Actually, I may be missing something. It's been a while since I read this paper, and after looking at it more carefully I think I agree with you. The random walk approach does work and has the desired running time, but it is not clear how to detect collisions using a small amount of space. I will need to think about this some more... –  AVS Mar 6 '11 at 16:18
@AVS Thank you. If on the EC multiplication of points were defined, the question would be trivial via a squaring+c map. Can you replace EC by $X$ where $X$ will be a ring or a semiring and stage 1 of EC would work and in stage 2 you can use a map with multiplication for my question? Basically I want to replace "group" with "ring"/"semiring" in "Algebraic-group factorisation algorithm" here: en.wikipedia.org/wiki/Algebraic-group_factorisation_algorithm –  jerr18 Mar 6 '11 at 17:26
@jerr18 ...after further thought I don't see how to solve your problem using the approach described in Brent's paper. I have amended my answer to reflect this. –  AVS Mar 6 '11 at 19:08
Would it be enough for determinizing the walk pseudorandom map: Z/nZ -> {0,1} that holds in Z/pZ too (instead of using parity)? –  jerr18 Mar 7 '11 at 12:23

As far as I know, it is still an open problem to get a space efficient second stage for ECM, and probably not possible. The same applies to the Pollard p-1 method (which can also be done with a second stage).

There is one issue that should be clarified: In the second stage one is hoping to have a point whose order is a prime r in the range B < r < B' where B is the "smoothness bound" from the first stage, and B' is the bound for the second stage. Rather than complexity depending on r or sqrt(r), one is looking for a method with complexity (B' - B) or sqrt( B' - B). The complexity O( sqrt( B' - B )) can be achieved using an FFT method, with large storage.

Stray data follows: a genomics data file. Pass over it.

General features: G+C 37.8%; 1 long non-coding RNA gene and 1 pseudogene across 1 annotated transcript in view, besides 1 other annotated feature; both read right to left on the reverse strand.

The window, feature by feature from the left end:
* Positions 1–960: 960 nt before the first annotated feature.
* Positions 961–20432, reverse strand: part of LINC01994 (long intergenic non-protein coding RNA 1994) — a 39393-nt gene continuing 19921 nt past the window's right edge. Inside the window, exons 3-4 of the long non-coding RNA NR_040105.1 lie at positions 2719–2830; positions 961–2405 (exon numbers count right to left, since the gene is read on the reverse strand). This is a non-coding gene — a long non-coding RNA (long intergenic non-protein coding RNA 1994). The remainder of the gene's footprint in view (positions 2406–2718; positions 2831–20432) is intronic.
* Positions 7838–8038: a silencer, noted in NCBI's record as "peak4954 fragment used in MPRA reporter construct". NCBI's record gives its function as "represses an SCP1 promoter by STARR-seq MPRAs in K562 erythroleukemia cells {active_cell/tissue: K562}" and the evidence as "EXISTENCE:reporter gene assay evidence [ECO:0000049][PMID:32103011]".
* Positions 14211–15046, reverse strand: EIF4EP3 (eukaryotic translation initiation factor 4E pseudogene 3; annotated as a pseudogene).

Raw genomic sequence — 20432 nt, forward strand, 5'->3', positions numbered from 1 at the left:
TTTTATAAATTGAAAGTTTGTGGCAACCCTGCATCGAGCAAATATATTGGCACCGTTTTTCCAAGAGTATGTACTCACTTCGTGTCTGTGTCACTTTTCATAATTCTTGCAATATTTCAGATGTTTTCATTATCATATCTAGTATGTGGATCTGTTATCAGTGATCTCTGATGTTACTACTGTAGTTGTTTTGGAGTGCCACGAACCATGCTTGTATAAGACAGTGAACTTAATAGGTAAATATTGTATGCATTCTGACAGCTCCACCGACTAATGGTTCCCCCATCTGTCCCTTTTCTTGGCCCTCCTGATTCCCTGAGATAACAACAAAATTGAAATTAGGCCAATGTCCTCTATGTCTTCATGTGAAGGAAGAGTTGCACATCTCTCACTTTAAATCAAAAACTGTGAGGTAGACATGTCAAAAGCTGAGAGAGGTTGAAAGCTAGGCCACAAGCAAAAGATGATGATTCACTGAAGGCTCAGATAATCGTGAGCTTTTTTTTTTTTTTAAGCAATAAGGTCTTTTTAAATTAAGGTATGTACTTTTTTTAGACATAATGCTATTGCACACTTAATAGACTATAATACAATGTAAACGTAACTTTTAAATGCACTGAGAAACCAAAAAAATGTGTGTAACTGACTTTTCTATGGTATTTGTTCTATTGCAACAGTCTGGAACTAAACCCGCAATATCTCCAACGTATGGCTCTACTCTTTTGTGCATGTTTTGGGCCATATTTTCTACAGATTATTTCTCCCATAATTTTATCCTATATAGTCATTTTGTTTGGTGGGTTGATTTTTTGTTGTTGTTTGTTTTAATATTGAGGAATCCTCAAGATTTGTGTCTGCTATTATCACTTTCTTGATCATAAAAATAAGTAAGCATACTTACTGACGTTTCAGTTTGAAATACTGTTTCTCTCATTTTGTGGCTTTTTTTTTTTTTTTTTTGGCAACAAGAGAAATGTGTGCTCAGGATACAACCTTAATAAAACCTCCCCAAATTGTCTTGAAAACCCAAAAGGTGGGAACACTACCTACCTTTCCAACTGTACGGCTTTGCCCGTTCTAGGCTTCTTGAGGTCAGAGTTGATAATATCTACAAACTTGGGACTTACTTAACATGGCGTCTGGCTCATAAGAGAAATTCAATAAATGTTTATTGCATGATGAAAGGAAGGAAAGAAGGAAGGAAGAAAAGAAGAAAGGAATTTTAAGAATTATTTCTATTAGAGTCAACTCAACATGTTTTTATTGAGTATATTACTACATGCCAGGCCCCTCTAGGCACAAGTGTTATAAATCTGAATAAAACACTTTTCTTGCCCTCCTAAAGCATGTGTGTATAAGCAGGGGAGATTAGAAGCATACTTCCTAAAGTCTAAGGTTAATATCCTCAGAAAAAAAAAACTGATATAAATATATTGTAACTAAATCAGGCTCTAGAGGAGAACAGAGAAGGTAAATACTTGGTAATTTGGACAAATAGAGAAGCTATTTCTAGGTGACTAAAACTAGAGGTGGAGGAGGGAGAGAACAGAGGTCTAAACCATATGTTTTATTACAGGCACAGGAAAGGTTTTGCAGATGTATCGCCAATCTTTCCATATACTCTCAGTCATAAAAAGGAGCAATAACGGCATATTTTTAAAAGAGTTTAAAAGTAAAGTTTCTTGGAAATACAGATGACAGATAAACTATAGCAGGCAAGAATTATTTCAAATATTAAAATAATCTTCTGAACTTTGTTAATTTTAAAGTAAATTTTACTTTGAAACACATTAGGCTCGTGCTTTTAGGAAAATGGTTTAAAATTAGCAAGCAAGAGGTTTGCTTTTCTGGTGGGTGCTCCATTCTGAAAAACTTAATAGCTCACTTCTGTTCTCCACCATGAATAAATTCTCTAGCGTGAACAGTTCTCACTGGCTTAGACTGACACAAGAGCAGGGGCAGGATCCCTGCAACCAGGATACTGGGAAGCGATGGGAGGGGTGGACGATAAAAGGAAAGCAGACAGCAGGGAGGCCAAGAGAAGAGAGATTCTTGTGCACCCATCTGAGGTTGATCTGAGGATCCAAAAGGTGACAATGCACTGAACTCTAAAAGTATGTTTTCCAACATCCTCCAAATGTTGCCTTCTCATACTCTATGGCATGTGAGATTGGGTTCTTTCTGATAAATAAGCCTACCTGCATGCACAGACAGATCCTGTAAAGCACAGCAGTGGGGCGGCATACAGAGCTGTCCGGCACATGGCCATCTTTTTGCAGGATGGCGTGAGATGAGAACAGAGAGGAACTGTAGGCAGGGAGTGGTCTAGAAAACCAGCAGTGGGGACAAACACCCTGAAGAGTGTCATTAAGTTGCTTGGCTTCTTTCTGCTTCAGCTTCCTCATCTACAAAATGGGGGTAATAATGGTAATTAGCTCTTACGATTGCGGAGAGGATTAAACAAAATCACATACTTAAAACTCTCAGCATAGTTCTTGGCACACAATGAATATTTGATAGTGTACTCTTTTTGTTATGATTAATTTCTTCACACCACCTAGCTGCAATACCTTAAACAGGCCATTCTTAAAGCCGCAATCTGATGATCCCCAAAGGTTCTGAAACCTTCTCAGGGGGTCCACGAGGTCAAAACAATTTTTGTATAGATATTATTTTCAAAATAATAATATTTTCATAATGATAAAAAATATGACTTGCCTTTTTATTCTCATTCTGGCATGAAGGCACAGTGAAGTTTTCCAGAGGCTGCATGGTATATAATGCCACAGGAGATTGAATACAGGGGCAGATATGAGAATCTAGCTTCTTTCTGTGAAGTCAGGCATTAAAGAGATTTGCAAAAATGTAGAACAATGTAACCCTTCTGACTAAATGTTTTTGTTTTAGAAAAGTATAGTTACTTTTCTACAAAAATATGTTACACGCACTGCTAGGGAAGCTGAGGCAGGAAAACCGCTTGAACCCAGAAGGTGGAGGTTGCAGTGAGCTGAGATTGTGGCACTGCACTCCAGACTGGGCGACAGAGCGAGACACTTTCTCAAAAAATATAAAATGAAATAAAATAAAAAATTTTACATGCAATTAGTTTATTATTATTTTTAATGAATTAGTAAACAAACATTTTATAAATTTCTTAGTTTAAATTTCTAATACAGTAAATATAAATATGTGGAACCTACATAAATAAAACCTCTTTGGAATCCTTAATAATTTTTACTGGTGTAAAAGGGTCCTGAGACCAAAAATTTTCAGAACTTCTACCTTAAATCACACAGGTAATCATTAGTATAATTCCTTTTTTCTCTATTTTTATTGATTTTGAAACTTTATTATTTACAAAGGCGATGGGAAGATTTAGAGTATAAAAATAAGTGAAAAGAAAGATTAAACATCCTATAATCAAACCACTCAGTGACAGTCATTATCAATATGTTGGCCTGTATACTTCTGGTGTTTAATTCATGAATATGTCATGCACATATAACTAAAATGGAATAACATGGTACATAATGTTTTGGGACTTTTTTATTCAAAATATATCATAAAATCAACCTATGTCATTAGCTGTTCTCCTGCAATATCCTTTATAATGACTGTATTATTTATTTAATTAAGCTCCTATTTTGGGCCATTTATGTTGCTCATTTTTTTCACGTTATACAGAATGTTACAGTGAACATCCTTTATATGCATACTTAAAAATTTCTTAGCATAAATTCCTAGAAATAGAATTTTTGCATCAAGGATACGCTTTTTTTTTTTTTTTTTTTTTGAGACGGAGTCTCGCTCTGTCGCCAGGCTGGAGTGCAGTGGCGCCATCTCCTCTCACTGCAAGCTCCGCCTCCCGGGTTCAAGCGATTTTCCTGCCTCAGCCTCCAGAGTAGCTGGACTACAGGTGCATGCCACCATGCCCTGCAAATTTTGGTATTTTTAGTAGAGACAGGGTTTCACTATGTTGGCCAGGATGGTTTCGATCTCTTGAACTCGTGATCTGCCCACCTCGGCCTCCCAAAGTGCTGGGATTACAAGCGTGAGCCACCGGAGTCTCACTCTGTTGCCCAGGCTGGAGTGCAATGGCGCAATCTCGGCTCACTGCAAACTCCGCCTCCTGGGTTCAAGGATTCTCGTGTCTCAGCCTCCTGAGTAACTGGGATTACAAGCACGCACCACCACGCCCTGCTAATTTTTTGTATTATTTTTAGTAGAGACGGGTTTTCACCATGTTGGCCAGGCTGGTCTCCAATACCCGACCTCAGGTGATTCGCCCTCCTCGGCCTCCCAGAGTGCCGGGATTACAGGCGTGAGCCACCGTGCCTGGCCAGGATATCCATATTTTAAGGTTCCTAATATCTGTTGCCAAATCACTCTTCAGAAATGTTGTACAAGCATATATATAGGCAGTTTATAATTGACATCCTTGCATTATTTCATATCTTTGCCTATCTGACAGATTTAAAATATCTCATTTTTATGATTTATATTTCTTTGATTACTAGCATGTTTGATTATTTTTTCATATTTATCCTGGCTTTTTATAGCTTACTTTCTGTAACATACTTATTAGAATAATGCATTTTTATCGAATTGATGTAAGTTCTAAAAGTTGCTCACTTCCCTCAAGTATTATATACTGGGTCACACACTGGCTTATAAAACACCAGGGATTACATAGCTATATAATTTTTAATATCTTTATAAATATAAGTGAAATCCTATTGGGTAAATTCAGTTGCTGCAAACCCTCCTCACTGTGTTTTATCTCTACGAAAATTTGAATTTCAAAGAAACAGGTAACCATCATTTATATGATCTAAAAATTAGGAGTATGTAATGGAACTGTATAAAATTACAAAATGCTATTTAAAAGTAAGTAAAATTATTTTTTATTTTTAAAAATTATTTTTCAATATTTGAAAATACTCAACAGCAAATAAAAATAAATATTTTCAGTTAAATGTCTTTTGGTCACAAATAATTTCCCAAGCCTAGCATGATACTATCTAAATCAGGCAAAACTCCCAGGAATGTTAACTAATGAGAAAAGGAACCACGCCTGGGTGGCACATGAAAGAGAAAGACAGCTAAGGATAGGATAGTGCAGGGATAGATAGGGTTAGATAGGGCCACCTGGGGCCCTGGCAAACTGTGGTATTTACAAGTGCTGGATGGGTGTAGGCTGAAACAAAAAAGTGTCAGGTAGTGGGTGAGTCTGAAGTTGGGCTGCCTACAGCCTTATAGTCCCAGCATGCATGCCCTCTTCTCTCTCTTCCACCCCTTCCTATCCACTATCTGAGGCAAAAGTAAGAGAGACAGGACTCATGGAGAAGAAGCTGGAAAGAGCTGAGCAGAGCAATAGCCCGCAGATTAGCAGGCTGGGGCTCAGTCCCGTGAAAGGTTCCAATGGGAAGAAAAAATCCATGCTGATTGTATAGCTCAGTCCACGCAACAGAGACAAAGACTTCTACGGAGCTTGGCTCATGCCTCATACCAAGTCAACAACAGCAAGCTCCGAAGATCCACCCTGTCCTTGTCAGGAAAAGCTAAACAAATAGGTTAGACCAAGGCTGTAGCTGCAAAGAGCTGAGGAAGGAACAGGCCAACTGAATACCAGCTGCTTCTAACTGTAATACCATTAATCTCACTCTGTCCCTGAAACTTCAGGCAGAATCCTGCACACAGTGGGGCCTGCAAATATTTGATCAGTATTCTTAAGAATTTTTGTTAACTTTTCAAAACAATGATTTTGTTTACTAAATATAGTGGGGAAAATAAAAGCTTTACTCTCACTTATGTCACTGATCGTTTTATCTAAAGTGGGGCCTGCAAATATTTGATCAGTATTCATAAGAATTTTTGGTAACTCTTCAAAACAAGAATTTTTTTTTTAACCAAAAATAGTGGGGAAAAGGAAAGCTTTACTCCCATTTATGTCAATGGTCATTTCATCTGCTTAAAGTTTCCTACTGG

Now, the frustrating thing is that, in the second stage, one assumes one has an element g in the group with prime order r such that B' < r < B. It is natural to try to compute the order of g using Pollard rho in the usual way. But this involves branches (partitioning the group (mod p)) and there is no way to do this in a well-defined way (mod p) using information (mod N).

The genius of the Pollard rho factoring algorithm is to have a "random walk" function with no branches.

I don't want to scare anyone off thinking about this: but Pollard invented the p-1 method AND the rho and kangaroo algorithms. If it was easy to get a space-efficient second stage for the p-1 method or ECM then he'd have done it in the 1970s . . .

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Thanks. Do you rule out the possibility of working in a ring where the quadratic map (like in rho factoring) will not need branches? –  jerr18 Mar 9 '11 at 11:52
I don't rule out anything. I certainly don't rule out the possibility that factoring (or DLP for that matter) might be "easy" on a classical computer. Maybe there is a different factoring algorithm which behaves similar to p-1 and ECM, but leads to computation in a ring. But the methods we're discussing in this post lead to computation in a group, and this seems to be an obstruction to a memory-efficient second stage. –  Steven Galbraith Mar 12 '11 at 10:06